Chinese automaker BYD’s semiconductor business will raise the price of IPM (intelligent power module) and IGBT (insulated-gate bipolar transistor) products by at least 5% starting July 1, citing increased cost of inputs from upstream suppliers resulting from the global chip shortage. The company’s announcement was circulated via a letter to customers.
The worldwide shortage of integrated circuits that began in the second half of 2020 has extended into 2021. It has caused many producers to increase their prices. BYD was one of 30 semiconductor firms that have raised prices by 5–30% since the beginning of Q2 2021.
Even major foundries like UMC and TSMC have had to adjust their pricing strategy and said they will hike prices again in the third quarter by as much as 30%, according to local media reports. The rate is well beyond the industry’s expectations of a 15% lift.
As relentless demand is set to outpace global chip supply for the rest of 2021, per a report from Tianfeng Securities, foundries are upping their production capacity. Meanwhile, Chinese investors are pouring billions of yuan into new chip projects, with the aim of producing 8-inch and 12-inch wafers, which are used in products like mobile phone chips, camera sensors, wireless communication chips, and automobile chips.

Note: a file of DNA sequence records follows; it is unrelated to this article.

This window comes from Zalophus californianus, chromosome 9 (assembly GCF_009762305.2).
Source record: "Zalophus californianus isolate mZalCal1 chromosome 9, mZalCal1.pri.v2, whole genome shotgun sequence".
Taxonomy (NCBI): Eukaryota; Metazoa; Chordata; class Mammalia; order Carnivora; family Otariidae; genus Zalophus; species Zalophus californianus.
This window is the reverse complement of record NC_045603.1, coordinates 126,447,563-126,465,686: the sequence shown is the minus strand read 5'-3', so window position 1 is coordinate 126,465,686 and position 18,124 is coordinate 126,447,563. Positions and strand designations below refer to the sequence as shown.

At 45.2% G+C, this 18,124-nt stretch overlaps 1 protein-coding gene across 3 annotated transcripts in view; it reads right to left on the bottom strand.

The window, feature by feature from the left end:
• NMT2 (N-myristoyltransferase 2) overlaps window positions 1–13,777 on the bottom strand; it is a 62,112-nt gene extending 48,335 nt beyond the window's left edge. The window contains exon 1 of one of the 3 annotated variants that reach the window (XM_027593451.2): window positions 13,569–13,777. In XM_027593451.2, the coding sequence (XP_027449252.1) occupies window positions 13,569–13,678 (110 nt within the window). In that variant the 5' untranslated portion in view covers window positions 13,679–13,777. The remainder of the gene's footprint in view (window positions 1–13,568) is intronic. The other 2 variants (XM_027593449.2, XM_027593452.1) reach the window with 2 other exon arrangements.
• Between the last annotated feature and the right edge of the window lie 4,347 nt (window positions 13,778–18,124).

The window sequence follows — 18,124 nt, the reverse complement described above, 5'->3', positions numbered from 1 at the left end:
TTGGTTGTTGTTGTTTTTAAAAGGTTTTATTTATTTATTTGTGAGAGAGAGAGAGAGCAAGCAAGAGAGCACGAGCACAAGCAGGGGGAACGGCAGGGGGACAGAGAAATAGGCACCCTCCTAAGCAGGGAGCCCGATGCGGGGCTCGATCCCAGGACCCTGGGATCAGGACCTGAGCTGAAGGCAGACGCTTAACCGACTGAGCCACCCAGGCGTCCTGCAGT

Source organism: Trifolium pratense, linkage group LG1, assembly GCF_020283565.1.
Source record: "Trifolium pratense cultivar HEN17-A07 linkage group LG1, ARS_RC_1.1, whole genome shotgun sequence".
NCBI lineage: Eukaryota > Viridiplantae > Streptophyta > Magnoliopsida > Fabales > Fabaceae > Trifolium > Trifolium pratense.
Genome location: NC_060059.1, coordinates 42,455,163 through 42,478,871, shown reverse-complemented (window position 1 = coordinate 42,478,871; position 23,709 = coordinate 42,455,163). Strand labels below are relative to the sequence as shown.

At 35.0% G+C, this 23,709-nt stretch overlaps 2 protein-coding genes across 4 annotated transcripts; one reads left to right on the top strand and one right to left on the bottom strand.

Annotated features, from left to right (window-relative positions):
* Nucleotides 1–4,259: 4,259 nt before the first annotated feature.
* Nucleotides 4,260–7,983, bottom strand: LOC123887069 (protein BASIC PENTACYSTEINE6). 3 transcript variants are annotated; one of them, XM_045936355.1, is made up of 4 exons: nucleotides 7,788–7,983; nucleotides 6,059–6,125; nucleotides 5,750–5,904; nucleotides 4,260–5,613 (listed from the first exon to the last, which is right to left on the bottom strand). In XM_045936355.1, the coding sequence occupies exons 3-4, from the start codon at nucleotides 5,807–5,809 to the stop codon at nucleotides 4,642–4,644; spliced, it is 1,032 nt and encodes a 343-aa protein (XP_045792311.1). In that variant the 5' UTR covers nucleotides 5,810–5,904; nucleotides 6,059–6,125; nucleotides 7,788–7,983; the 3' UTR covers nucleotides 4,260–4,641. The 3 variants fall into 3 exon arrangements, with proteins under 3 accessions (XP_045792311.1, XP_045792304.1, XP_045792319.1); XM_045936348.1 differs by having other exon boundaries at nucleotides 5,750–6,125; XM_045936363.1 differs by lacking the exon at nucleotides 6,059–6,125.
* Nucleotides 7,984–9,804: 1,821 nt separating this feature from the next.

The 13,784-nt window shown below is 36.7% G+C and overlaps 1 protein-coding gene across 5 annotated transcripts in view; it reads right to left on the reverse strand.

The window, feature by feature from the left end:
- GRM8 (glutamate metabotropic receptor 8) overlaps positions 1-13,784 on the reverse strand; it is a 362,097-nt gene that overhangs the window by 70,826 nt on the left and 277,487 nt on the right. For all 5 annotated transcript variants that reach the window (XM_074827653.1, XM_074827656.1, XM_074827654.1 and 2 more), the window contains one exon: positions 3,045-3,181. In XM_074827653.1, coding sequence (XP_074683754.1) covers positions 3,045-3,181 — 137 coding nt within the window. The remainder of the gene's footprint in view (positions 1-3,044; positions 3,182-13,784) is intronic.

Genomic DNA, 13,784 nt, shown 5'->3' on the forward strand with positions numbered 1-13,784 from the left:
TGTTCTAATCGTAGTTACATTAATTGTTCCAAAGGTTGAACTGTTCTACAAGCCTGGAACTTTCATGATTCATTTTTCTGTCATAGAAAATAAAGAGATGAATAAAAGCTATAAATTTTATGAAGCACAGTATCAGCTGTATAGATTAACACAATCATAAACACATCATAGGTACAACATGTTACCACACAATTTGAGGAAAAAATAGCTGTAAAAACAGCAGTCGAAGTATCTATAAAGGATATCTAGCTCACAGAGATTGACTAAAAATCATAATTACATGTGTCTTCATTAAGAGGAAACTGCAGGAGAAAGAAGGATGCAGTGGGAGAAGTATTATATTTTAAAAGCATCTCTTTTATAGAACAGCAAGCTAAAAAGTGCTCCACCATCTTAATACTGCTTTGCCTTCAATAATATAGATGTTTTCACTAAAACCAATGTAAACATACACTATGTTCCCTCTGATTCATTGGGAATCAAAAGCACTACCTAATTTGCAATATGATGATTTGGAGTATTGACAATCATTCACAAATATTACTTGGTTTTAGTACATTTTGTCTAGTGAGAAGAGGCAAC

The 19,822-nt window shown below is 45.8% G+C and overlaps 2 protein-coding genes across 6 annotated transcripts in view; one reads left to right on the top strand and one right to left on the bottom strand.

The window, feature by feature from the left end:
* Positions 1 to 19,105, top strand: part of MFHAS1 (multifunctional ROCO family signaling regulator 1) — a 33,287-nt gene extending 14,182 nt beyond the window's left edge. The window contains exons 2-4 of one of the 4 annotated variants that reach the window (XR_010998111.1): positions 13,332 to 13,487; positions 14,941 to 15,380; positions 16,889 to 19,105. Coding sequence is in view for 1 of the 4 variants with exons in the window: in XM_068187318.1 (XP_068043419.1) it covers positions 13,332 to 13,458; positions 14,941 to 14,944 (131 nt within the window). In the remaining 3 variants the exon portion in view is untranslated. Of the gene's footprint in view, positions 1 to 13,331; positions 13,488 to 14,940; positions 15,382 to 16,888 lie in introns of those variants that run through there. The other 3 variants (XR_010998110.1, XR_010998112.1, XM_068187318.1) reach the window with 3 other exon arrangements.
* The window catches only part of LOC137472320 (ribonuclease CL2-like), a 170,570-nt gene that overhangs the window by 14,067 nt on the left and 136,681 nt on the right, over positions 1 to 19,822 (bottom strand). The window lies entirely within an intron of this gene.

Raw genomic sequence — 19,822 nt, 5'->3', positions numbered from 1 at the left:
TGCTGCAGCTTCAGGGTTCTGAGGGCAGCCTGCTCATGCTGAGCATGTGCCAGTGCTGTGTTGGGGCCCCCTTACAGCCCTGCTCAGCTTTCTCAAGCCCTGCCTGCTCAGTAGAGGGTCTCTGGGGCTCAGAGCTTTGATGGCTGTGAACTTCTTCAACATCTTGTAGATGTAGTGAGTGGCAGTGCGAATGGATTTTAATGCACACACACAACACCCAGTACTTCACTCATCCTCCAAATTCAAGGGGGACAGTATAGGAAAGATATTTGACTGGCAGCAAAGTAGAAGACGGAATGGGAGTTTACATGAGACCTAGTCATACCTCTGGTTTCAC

In China, the construction or planning of at least 40 new 12-inch wafer fabs is currently underway. However, investors should be wary amid the frenzy to create semiconductor companies, as not all chip projects are qualified, resulting in some ill-advised ventures ending in failure.
KrASIA Connection features translated and adapted content published by 36Kr. This article was originally written by Liu Yichen for 36Kr.